( Formatted Input Strings

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 Formatted Input Strings
 `gmp_scanf' and friends accept format strings similar to the standard C
 `scanf' ( Formatted Input (libc)Formatted Input.).  A format
 specification is of the form
      % [flags] [width] [type] conv
    GMP adds types `Z', `Q' and `F' for `mpz_t', `mpq_t' and `mpf_t'
 respectively.  `Z' and `Q' behave like integers.  `Q' will read a `/'
 and a denominator, if present.  `F' behaves like a float.
    GMP variables don't require an `&' when passed to `gmp_scanf', since
 they're already "call-by-reference".  For example,
      /* to read say "a(5) = 1234" */
      int   n;
      mpz_t z;
      gmp_scanf ("a(%d) = %Zd\n", &n, z);
      mpq_t q1, q2;
      gmp_sscanf ("0377 + 0x10/0x11", "%Qi + %Qi", q1, q2);
      /* to read say "topleft (1.55,-2.66)" */
      mpf_t x, y;
      char  buf[32];
      gmp_scanf ("%31s (%Ff,%Ff)", buf, x, y);
    All the standard C `scanf' types behave the same as in the C library
 `scanf', and can be freely intermixed with the GMP extensions.  In the
 current implementation the standard parts of the format string are
 simply handed to `scanf' and only the GMP extensions handled directly.
    The flags accepted are as follows.  `a' and `'' will depend on
 support from the C library, and `'' cannot be used with GMP types.
      *         read but don't store
      a         allocate a buffer (string conversions)
      '         grouped digits, GLIBC style (not GMP
    The standard types accepted are as follows.  `h' and `l' are
 portable, the rest will depend on the compiler (or include files) for
 the type and the C library for the input.
      h         short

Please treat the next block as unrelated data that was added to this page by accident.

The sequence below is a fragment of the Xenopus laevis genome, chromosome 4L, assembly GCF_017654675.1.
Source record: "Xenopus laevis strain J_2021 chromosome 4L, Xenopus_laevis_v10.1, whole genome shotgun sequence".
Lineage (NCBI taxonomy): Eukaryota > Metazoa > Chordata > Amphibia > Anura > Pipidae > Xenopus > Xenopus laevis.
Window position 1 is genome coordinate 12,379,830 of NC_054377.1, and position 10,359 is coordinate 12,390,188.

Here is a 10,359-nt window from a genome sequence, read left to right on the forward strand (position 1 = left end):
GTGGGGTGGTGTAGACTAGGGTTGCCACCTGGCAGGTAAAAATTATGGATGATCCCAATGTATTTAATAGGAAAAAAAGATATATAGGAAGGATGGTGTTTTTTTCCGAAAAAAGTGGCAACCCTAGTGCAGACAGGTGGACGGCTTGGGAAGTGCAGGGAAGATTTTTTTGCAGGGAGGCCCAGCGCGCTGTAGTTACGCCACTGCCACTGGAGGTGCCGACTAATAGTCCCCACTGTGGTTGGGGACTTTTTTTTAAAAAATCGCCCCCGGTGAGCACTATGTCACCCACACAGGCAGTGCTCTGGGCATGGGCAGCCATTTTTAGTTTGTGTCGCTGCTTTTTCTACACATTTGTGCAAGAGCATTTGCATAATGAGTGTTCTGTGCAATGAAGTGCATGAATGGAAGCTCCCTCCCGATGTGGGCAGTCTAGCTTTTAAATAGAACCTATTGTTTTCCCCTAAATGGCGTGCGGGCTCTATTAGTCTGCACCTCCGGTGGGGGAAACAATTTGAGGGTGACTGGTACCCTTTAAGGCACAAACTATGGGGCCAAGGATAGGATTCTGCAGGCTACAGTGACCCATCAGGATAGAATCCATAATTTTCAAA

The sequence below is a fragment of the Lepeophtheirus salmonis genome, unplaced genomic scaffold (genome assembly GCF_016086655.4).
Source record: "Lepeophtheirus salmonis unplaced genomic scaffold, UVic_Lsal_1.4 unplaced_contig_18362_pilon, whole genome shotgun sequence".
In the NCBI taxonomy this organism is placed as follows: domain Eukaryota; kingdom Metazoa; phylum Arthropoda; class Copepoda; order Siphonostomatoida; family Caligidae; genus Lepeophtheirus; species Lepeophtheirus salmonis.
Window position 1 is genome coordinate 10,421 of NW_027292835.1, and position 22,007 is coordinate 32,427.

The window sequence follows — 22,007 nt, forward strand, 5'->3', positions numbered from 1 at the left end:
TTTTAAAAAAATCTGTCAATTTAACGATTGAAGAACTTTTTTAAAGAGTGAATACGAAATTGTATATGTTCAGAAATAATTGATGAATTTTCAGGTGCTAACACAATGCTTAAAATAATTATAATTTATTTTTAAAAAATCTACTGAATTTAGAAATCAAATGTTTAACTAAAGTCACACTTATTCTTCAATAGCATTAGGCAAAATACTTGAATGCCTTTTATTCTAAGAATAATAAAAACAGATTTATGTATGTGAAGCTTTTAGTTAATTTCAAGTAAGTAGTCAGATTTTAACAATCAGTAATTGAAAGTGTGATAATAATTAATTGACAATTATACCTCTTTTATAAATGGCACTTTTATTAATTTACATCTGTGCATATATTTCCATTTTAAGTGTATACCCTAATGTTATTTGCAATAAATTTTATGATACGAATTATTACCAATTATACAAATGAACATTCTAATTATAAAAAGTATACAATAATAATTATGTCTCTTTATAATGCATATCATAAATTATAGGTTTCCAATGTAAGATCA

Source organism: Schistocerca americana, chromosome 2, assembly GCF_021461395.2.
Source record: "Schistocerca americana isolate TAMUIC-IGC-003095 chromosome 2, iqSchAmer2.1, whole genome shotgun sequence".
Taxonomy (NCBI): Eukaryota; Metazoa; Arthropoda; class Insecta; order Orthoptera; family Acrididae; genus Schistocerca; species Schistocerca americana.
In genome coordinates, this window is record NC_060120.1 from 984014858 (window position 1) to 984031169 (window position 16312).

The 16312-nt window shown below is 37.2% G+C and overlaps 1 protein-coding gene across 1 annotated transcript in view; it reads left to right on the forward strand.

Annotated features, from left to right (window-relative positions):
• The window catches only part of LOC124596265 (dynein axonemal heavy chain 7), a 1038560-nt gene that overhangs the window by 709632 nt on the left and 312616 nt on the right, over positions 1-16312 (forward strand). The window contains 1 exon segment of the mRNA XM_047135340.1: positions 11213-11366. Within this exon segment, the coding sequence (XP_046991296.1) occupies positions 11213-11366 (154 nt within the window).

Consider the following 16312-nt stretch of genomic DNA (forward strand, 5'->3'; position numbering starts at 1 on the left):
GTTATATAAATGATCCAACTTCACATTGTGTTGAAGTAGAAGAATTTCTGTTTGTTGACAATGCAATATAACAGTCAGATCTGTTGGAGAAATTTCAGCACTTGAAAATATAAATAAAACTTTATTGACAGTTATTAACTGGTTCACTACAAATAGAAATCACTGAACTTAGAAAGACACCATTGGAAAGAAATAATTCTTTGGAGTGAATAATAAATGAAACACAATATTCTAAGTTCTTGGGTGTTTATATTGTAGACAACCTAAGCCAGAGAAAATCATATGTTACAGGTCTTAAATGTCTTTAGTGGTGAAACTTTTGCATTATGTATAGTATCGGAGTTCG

hh        char
      j         intmax_t or uintmax_t
      l         long int, double or wchar_t
      ll        long long
      L         long double
      q         quad_t or u_quad_t
      t         ptrdiff_t
      z         size_t
 The GMP types are
      F         mpf_t, float conversions
      Q         mpq_t, integer conversions
      Z         mpz_t, integer conversions
    The conversions accepted are as follows.  `p' and `[' will depend on
 support from the C library, the rest are standard.
      c         character or characters
      d         decimal integer
      e E f g G float
      i         integer with base indicator
      n         characters read so far
      o         octal integer
      p         pointer
      s         string of non-whitespace characters
      u         decimal integer
      x X       hex integer
      [         string of characters in a set
    `e', `E', `f', `g' and `G' are identical, they all read either fixed
 point or scientific format, and either upper or lower case `e' for the
 exponent in scientific format.
    C99 style hex float format (`printf %a',  Formatted Output
 Strings) is always accepted for `mpf_t', but for the standard float
 types it will depend on the C library.
    `x' and `X' are identical, both accept both upper and lower case
    `o', `u', `x' and `X' all read positive or negative values.  For the
 standard C types these are described as "unsigned" conversions, but
 that merely affects certain overflow handling, negatives are still
 allowed (per `strtoul',  Parsing of Integers (libc)Parsing of
 Integers.).  For GMP types there are no overflows, so `d' and `u' are
    `Q' type reads the numerator and (optional) denominator as given.
 If the value might not be in canonical form then `mpq_canonicalize'
 must be called before using it in any calculations ( Rational
 Number Functions).
    `Qi' will read a base specification separately for the numerator and
 denominator.  For example `0x10/11' would be 16/11, whereas `0x10/0x11'
 would be 16/17.
    `n' can be used with any of the types above, even the GMP types.
 `*' to suppress assignment is allowed, though in that case it would do
 nothing at all.
    Other conversions or types that might be accepted by the C library
 `scanf' cannot be used through `gmp_scanf'.
    Whitespace is read and discarded before a field, except for `c' and
 `[' conversions.
    For float conversions, the decimal point character (or string)
 expected is taken from the current locale settings on systems which
 provide `localeconv' ( Locales and Internationalization
 (libc)Locales.).  The C library will normally do the same for standard
 float input.
    The format string is only interpreted as plain `char's, multibyte
 characters are not recognised.  Perhaps this will change in the future.
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